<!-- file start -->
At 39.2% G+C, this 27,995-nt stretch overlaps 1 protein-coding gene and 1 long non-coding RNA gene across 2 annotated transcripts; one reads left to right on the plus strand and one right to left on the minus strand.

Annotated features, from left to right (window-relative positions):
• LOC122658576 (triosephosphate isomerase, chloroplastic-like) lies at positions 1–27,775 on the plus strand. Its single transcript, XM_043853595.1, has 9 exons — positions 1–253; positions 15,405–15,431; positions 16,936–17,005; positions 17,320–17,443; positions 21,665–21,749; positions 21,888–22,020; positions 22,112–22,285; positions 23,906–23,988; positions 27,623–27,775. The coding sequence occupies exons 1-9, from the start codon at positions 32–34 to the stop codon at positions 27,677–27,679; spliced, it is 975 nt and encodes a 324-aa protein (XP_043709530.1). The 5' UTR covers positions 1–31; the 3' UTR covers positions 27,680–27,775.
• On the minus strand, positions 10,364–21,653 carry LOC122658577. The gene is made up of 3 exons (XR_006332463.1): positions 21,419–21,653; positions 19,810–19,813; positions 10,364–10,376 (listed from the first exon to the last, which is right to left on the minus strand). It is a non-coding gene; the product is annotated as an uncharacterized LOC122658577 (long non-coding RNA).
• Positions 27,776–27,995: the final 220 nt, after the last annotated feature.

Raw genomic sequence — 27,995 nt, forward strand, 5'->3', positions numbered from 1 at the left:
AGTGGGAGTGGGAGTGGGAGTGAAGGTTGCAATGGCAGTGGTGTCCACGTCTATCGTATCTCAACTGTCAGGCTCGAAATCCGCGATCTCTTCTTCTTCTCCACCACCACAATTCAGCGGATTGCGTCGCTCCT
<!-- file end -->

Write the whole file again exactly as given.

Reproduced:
At 39.2% G+C, this 27,995-nt stretch overlaps 1 protein-coding gene and 1 long non-coding RNA gene across 2 annotated transcripts; one reads left to right on the plus strand and one right to left on the minus strand.

Annotated features, from left to right (window-relative positions):
• LOC122658576 (triosephosphate isomerase, chloroplastic-like) lies at positions 1–27,775 on the plus strand. Its single transcript, XM_043853595.1, has 9 exons — positions 1–253; positions 15,405–15,431; positions 16,936–17,005; positions 17,320–17,443; positions 21,665–21,749; positions 21,888–22,020; positions 22,112–22,285; positions 23,906–23,988; positions 27,623–27,775. The coding sequence occupies exons 1-9, from the start codon at positions 32–34 to the stop codon at positions 27,677–27,679; spliced, it is 975 nt and encodes a 324-aa protein (XP_043709530.1). The 5' UTR covers positions 1–31; the 3' UTR covers positions 27,680–27,775.
• On the minus strand, positions 10,364–21,653 carry LOC122658577. The gene is made up of 3 exons (XR_006332463.1): positions 21,419–21,653; positions 19,810–19,813; positions 10,364–10,376 (listed from the first exon to the last, which is right to left on the minus strand). It is a non-coding gene; the product is annotated as an uncharacterized LOC122658577 (long non-coding RNA).
• Positions 27,776–27,995: the final 220 nt, after the last annotated feature.

Raw genomic sequence — 27,995 nt, forward strand, 5'->3', positions numbered from 1 at the left:
AGTGGGAGTGGGAGTGGGAGTGAAGGTTGCAATGGCAGTGGTGTCCACGTCTATCGTATCTCAACTGTCAGGCTCGAAATCCGCGATCTCTTCTTCTTCTCCACCACCACAATTCAGCGGATTGCGTCGCTCCT